The New California Wine: A Guide to the Producers and Wines Behind a Revolution in Taste
Author Jon Bonné is the award-winning wine editor of the San Francisco Chronicle. He arrived in Seattle from
the East Coast in 2000 where he began his wine writing career and settled in California in 2006.
After reading this book I wasn’t sure what “New California Wine” was exactly. From a Pinot Noir writer’s
perspective, I assumed it meant wines that were crafted with earlier harvested fruit and resulting lower alcohol
percentages, that were void of winemaking shenanigans, and that were more reflective of terroir. In other
words, a more “subtle and deliberate touch as opposed to full-flavor.” Bonné attempts to be an arbitrator of
taste in this book and lambasts California’s producers of “Big Flavor” wines which he infers are passé to
serious wine lovers. The implication is that Big Flavor has retarded the ascent of Pinot Noir into the realm of
significance. Not so fast!
Bonné states that the reign of Big Flavor began with this century in earnest and was prevalent when he arrived
in California in 2006. The result for him was that wines all tasted the same and drowned out all sign of terroir.
He states authoritatively, “At the heart of Big flavor lies a quest for ripeness....But what is the optimum point of
ripeness? Defining it has created a schism between the proponents of Big Flavor and pioneers in a post-Big
Bonné singles out Sea Smoke, Loring Wine Company, and Aubert as examples of Big Flavor Pinot Noir and
cruelly lambasts Kosta Browne as “the ultimate example of irrational exuberance,” while implying that only
novices are fans of these “brash” wines which lack terroir expression. Brash is a contentious word, defined as
“vulgarly self-assertive,” and I respectively take exception to its use in this context.
I get the notion that Bonné has not tasted the full lineup of Kosta Browne wines in recent vintages. I have. The
more current Kosta Browne wines are considerably more refined and stylish than those offered in the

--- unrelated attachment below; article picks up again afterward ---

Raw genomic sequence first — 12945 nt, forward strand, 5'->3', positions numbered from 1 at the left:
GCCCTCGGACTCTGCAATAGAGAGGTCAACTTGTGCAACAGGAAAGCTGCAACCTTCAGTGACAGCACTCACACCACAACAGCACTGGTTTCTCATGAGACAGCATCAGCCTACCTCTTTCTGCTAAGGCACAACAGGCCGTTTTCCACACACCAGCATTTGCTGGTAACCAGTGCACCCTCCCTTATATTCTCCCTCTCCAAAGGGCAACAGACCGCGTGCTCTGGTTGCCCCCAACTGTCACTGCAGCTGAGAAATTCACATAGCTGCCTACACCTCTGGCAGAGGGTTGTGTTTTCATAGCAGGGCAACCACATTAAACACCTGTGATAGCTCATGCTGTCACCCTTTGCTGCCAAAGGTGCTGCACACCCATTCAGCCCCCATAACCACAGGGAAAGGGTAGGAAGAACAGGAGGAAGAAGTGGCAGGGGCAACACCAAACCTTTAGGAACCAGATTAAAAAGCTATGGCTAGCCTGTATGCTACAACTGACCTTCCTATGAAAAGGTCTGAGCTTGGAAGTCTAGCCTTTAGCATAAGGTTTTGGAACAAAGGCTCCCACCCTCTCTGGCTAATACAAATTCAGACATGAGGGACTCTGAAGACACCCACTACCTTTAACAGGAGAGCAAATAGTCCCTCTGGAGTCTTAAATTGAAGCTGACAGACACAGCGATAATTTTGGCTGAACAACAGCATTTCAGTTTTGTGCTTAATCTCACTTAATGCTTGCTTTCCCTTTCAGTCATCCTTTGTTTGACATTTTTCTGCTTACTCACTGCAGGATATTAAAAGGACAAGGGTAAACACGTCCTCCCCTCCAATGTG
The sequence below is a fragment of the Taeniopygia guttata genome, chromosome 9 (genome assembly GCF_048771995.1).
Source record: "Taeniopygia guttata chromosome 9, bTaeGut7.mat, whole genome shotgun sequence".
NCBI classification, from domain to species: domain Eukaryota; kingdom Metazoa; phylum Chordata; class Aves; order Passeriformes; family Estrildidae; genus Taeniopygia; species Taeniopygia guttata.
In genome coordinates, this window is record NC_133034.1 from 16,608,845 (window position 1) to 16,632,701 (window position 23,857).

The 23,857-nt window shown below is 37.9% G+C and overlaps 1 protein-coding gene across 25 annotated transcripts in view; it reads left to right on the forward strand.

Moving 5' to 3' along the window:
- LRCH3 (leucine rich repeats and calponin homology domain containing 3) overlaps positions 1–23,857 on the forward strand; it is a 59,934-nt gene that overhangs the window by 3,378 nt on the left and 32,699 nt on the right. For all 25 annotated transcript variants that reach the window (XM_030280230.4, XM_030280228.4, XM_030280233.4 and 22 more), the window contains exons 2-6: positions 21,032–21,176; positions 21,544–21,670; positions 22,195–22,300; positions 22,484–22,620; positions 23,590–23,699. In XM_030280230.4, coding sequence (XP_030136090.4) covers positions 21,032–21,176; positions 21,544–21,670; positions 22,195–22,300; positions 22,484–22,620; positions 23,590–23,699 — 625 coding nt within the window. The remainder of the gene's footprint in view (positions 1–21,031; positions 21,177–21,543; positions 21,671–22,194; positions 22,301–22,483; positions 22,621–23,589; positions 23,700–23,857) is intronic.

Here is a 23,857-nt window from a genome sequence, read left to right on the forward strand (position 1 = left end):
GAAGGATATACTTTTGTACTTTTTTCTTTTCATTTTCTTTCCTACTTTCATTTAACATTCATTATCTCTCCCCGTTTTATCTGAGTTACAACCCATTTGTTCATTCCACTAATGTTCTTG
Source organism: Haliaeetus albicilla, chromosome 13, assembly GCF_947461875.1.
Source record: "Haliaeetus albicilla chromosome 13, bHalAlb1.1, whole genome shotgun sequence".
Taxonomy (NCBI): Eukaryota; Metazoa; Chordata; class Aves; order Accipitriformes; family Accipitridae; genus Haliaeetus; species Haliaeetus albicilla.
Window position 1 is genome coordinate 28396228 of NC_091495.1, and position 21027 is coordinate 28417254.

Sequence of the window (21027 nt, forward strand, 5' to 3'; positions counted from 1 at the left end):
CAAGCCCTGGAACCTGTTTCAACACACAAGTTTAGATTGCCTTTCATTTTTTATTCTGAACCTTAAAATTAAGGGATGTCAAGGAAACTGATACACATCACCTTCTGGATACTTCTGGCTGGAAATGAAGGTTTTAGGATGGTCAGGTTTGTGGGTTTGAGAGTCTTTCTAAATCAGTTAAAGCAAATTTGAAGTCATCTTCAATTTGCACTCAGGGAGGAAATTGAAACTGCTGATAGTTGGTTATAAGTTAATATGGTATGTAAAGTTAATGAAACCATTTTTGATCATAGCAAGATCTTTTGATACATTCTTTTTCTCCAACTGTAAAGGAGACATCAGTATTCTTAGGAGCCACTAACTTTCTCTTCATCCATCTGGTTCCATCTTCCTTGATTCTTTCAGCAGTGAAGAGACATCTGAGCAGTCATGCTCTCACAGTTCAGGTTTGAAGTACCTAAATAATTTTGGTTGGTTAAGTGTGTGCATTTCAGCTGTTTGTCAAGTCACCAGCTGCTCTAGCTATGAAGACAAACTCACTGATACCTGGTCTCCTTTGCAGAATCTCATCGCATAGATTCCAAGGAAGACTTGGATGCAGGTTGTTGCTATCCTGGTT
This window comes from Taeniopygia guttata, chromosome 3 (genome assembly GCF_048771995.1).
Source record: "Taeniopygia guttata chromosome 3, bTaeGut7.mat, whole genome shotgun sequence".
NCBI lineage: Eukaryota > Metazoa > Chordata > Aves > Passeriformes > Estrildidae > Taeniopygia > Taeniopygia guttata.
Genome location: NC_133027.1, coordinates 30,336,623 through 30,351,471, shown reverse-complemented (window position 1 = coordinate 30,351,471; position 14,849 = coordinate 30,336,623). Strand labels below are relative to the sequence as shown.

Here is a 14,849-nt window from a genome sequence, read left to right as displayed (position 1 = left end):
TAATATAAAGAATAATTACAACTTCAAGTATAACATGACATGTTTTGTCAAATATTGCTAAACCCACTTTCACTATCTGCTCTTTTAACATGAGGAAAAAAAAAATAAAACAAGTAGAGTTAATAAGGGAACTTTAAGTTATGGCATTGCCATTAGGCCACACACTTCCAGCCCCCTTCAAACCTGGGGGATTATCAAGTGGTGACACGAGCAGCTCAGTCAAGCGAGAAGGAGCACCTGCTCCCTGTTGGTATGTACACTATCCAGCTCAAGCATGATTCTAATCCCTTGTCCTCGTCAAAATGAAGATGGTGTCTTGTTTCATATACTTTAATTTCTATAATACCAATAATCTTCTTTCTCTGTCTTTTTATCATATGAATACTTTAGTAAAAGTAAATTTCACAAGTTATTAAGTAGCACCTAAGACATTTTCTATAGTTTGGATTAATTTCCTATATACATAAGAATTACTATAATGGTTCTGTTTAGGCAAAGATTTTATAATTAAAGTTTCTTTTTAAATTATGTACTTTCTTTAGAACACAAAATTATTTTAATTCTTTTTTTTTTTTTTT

mid-2000s and definitely show no lack of terroir expression. I can easily separate the Kosta Browne offerings
of Keefer Ranch, Koplen Vineyard, Rosella’s Vineyard and Pisoni Vineyard based on my extensive experience
of tasting wines from these distinguished sites. I like to describe the rich Kosta Browne wines as analogous to
“bombs bursting in the mouth,” or as Michael Browne is want to call them “rock ‘n roll wines.” They are
delicious examples of California Pinot Noir produced with a clear vision of the winemaker’s intention and they
have a huge dedicated fan base. Reportedly there are 35,000 people on the Kosta Browne waiting list eagerly
trying to buy some of this so-called “brash” wine.
I asked Michael Browne to comment about the “Big Flavor brash” wine tag given to his wines in this book and
he, like myself, found the remarks insulting. Michael said, “I do not have a battle here, we are just trying to
make the best wines we can and find people who like them. If someone wants to throw out awkward and
brash statements about the wines that they really do not know, so be it. Not much we can do about that.”
I agree with Brian Loring of Loring Wine Company who thinks that it is dangerous to create a style or cultural
war when it comes to wine. As Adam Lee of Siduri Wines points out, it is bad for the wine industry.
There should be no questioning the motivation of winemakers like Brian Loring and Michael Browne. They
resent the implication that they are making wines to get high scores from certain reviewers and not making
wines that are based on terroir. The truth is, most artisan Pinot Noir winemakers strive to make wines that
reflect the terroir of the sites they work with and they often succeed. Bonné may not agree with the results, but
their passion and dedication is every bit as ingrained and admirable as the winemakers that Bonné reveres.
I absolutely love Ted Lemon’s Littorai wines (Ted is featured on the cover of the book and referenced